Chevron Corp, BP Plc and about 10 other oil companies tentatively agreed to pay $423 million to settle lawsuits in 17 states over contamination claims involving the gasoline additive MTBE, once used to reduce air pollution, Bloomberg reported.
Estimates of the cost to treat MTBE contaminated water in the U.S. have reached $30 billion. Wells and aquifers were poisoned when the burned additive, methyl tertiary butyl ether, returned to the ground in rainwater. The plaintiffs said the firms hid data showing MTBE causes ``massive'' contamination.
``The settlement is the product of long, hard-fought litigation,'' said Rick Wallace, a lawyer for Chevron, Shell and their units.
The settlement was filed yesterday with U.S. District Judge Shira Scheindlin in New York, who is presiding over the settled lawsuits filed by 153 municipalities. The six oil companies and refineries that didn't settle include Exxon Mobil Corp., the world's biggest publicly traded oil company, according to Robert Gordon, a lawyer for the plaintiffs. In 2005, Scheindlin rejected a bid by the companies to dismiss the suits.
``Innocent water users should not be denied relief from the contamination of their water supply if defendants breached a duty to avoid an unreasonable risk of harm from their products,'' Scheindlin said at the time.
MTBE, which reduces pollution by making gasoline burn more completely in a car's engine, has been banned in many states. Gordon said the municipalities ``will use the money to continue to treat water so that it is safe and pure.''
He added that the municipalities have already covered a portion of the cleanup cost. As part of the settlement, the oil companies will fund a 30-year water treatment program for sites with excessive contamination.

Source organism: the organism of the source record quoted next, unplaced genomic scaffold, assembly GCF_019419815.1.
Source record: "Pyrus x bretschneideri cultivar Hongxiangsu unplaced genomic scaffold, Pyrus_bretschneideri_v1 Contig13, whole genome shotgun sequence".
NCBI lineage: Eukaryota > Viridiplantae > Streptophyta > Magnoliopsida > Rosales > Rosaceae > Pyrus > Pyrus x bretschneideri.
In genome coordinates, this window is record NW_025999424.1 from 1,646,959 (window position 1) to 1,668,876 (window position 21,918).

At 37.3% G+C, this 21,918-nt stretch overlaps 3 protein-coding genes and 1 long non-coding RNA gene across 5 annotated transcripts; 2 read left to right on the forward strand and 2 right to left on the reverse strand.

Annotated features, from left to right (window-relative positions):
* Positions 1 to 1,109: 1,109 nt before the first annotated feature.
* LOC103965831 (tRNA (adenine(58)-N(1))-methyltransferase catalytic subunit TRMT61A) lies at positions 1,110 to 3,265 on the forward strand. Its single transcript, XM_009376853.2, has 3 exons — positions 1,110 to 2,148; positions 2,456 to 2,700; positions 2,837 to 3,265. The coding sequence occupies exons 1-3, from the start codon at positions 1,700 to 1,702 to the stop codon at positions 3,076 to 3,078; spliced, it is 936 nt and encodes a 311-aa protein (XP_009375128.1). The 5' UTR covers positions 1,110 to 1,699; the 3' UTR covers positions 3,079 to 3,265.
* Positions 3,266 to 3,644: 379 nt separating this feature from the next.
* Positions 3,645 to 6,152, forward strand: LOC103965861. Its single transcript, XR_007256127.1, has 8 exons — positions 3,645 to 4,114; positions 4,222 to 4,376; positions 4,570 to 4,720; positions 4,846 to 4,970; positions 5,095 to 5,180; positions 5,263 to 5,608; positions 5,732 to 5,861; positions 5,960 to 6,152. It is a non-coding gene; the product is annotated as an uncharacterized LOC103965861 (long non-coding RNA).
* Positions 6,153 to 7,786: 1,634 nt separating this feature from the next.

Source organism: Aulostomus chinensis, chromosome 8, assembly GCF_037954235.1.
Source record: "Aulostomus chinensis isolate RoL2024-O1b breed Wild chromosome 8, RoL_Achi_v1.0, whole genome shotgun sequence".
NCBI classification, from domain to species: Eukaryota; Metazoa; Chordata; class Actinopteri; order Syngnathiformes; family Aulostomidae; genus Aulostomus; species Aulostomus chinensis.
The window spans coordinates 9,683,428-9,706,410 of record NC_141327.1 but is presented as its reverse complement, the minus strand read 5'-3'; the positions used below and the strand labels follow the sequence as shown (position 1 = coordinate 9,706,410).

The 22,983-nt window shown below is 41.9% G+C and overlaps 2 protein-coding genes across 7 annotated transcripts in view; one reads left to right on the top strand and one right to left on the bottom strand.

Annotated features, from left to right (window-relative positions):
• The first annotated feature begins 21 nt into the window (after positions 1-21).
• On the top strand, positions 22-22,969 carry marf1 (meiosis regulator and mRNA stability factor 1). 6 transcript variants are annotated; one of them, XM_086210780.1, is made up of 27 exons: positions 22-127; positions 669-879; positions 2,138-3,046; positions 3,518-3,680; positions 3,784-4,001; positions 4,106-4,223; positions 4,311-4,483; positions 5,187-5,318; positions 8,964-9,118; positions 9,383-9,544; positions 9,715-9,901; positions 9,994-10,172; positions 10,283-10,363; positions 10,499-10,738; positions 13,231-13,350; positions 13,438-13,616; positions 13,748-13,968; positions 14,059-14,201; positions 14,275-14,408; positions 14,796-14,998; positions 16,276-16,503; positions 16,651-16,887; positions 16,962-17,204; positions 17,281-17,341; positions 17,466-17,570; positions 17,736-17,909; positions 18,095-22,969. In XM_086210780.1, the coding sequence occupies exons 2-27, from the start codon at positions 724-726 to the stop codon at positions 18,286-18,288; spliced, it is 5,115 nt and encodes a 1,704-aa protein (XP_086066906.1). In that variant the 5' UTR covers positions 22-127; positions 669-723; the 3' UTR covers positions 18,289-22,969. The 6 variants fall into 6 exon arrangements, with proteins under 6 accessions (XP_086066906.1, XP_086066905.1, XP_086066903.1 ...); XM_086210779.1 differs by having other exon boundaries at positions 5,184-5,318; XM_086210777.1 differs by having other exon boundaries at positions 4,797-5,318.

``We think it's an excellent settlement,'' Gordon said. ``It provides not only cash, but peace of mind.''
The settled cases were brought by water providers in New York, Connecticut, Pennsylvania, Virginia, New Jersey, Massachusetts, Florida, California and New Mexico. The settlement also includes 200 lawsuits brought by individuals in Wisconsin.
The settling companies include units of Royal Dutch Shell Plc, Europe's biggest oil company, ConocoPhillips, the second- largest U.S. refiner, Marathon Oil Corp., the fourth-largest U.S. oil company, Valero Energy Corp. and Sunoco Inc. Chevron is the second-largest U.S. oil company. BP is Europe's second-largest oil company.
The portion of the total settlement that each company will pay was negotiated among the defendants and isn't included in the agreement, Wallace said.
``Valero has entered into a settlement agreement which resolves many of the lawsuits filed against Valero relating to the company's prior use of MTBE,'' company spokesman Bill Day said in an e-mailed statement. ``The settlement agreement is being reviewed by the court and is not yet final.''
ConocoPhillips spokesman Bill Tanner said ``there are still other issues that are outstanding,'' declining further comment.
Chevron spokeswoman Stephanie Price said the settlement is a ``responsible resolution.''
The accord is ``not an admission that MTBE is a defective product,'' BP spokeswoman Valerie Corr said, adding that the breakdown of payments by the companies is confidential.
Sunoco spokesman Thomas Golembeski didn't return a call seeking comment.
Forty of the lawsuits named Marathon as a defendant, said company spokeswoman Linda Casey.
``We consider our portion of the settlement to be minor,'' Casey said, without specifying the amount Marathon is to pay under the accord. ``It's not material to the company.''
A few cases remain pending against the settling companies, Gordon said. Lawsuits are also pending against non-settling defendants, including Lyondell Chemical Co. New York City has sued some of the oil companies as well.
``Lyondell has consistently maintained that it should have no liability in these cases,'' spokesman David Harpole said in a statement. ``We expect to prevail should this suit continue.''
Tony Cudmore, an Exxon spokesman, declined to comment.
The case is In Re: MTBE, 00-cv-1898, U.S. District Court, Southern District of New York (Manhattan).